MOSCOW (AP) _ President Boris Yeltsin harshly condemned NATO's stepped up bombing campaign in Yugoslavia, but Moscow still agreed today to a plan that would put the alliance at the core of a Kosovo peacekeeping operation.

Yeltsin's strong statements suggested the Russian leader was not ready to sign on to the plan being negotiated in Germany by the foreign ministers of the Group of Eight _ the world's seven richest democracies plus Russia.

NATO's air campaign ``has trampled upon the foundations of international law and the United Nations charter,'' Yeltsin said in the Kremlin.

But shortly afterward, Russia reached agreement with the other G-8 countries, according to U.S. State Department spokesman James Rubin. The plan is intended as a draft of a U.N. Security Council resolution that would authorize a peacekeeping force for Kosovo with NATO as the anchor.

Yeltsin has conspicuously avoided commenting directly on a peace plan for Kosovo that was brokered last week by his envoy, Viktor Chernomyrdin. And there was no immediate response from the Kremlin today after the agreement was announced in Germany.

Yeltsin spoke by phone with President Clinton today about the Kosovo peace plan, the Interfax news agency reported.

In Germany, Russia's Foreign Minister Igor Ivanov said, ``Naturally, we will support this text in the Security Council.''

``The most important thing for us is that the resolution, if it is achieved, will end the war in the Balkans,'' Ivanov said. Details on Russia's role in the peacekeeping operation still needed to be negotiated, he said.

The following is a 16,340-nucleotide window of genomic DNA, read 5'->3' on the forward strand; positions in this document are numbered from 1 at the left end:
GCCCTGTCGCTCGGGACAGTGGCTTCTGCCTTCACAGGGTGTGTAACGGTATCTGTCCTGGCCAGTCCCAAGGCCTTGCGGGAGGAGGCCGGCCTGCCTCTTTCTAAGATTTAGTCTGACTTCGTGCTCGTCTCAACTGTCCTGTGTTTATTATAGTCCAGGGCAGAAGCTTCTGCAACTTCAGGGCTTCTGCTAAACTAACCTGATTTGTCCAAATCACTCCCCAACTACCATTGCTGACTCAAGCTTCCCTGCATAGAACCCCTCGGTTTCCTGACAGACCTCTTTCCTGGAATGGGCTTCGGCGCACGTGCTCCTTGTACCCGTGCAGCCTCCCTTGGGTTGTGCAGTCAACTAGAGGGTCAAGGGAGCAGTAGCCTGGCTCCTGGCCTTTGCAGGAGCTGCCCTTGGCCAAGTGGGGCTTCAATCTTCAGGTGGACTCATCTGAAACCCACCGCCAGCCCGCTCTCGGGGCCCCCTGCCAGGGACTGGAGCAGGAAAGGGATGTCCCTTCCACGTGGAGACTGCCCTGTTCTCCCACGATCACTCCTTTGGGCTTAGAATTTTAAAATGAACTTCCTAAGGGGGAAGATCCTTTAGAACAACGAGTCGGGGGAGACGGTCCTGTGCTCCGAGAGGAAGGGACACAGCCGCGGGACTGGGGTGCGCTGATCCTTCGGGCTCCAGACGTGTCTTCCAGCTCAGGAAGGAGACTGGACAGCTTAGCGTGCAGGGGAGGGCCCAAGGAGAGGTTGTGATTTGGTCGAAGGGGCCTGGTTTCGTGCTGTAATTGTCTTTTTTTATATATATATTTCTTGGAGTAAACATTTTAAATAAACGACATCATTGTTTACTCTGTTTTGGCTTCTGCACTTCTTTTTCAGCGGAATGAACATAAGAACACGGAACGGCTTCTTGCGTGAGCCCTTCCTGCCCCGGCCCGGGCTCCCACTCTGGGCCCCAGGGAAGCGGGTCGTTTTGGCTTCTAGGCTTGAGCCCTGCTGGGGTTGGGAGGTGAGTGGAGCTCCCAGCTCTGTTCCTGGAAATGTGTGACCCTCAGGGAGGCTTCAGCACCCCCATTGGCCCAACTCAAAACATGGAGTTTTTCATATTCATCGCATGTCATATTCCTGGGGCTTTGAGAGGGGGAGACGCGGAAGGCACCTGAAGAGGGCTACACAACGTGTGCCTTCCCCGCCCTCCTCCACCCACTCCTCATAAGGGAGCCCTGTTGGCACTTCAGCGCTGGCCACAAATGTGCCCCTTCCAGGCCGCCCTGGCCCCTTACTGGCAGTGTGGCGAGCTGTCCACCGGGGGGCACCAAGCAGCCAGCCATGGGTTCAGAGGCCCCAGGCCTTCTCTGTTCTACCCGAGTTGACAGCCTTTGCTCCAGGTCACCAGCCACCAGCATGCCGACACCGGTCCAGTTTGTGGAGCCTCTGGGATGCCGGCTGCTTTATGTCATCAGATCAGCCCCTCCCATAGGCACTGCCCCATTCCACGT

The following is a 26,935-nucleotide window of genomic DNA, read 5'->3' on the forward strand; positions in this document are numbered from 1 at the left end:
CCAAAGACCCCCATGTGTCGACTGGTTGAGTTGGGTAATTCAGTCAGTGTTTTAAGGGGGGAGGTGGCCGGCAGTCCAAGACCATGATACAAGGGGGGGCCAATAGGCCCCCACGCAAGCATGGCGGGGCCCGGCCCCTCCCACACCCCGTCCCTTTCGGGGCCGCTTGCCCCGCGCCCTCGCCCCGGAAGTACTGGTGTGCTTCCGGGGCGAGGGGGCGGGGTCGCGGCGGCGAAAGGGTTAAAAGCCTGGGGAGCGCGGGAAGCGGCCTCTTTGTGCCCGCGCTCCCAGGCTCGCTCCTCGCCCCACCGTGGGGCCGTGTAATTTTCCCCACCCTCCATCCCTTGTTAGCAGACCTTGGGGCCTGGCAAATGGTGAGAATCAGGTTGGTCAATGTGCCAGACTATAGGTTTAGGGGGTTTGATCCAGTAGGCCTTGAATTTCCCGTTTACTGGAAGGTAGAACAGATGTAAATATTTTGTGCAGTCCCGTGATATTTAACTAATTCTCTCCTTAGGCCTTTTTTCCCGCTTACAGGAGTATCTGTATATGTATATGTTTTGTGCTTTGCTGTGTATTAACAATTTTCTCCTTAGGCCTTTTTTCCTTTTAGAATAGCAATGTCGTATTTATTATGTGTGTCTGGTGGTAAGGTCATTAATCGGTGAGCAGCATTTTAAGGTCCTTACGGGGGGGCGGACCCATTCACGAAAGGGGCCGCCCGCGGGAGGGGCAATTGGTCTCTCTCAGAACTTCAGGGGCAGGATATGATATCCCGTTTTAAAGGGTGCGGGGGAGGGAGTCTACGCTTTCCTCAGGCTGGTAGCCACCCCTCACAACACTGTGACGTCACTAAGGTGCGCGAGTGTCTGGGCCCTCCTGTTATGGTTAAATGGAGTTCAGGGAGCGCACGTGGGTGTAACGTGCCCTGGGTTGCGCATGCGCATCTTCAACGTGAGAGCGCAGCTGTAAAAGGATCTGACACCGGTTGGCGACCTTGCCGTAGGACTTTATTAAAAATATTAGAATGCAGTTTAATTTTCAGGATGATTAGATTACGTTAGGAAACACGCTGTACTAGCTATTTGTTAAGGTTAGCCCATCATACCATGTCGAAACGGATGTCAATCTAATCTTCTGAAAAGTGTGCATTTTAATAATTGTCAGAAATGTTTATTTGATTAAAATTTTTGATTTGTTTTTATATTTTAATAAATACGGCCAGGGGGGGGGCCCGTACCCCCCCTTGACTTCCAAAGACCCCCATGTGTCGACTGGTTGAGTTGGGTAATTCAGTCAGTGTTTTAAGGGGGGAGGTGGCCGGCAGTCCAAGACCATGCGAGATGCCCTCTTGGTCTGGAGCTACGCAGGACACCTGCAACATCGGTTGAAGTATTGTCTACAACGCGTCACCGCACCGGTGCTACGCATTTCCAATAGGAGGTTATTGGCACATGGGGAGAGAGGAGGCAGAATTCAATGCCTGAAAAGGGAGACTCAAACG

Chernomyrdin's shuttle diplomacy helped bring NATO and Yugoslavia to the verge of an agreement, but his Russian critics say he bowed to NATO demands and sold out Yugoslavia, a Russian ally.

Russia would like the United Nations, rather than NATO, to be in charge of any peacekeeping operation. But Rubin said today's agreement in Germany confirmed that NATO would be at the core of the peacekeeping force, expected to number around 50,000 troops.

Chernomyrdin said any Russian peacekeepers would be under Russian command, and Russian Defense Minister Igor Sergeyev said the Russian contingent could be as large as 10,000.

Sergeyev also said that any Russian contingent in Kosovo would not be subordinate to NATO.

However, there was no immediate word from the G-8 meeting on what role Russia might play in the peacekeeping force.

Russia wants NATO to stop bombing before the Security Council approves any peacekeeping plans.

``The aggression against sovereign Yugoslavia has seriously worsened the international climate,'' Yeltsin said. ``The world has seen another attempt to establish the dictatorship of force. Russia resolutely rejects such an approach.''

Yeltsin has regularly made such remarks since NATO's bombing campaign began in March. The Russian leader may speak with President Clinton about the Kosovo crisis today, Chernomyrdin said. The two presidents spoke by telephone Monday.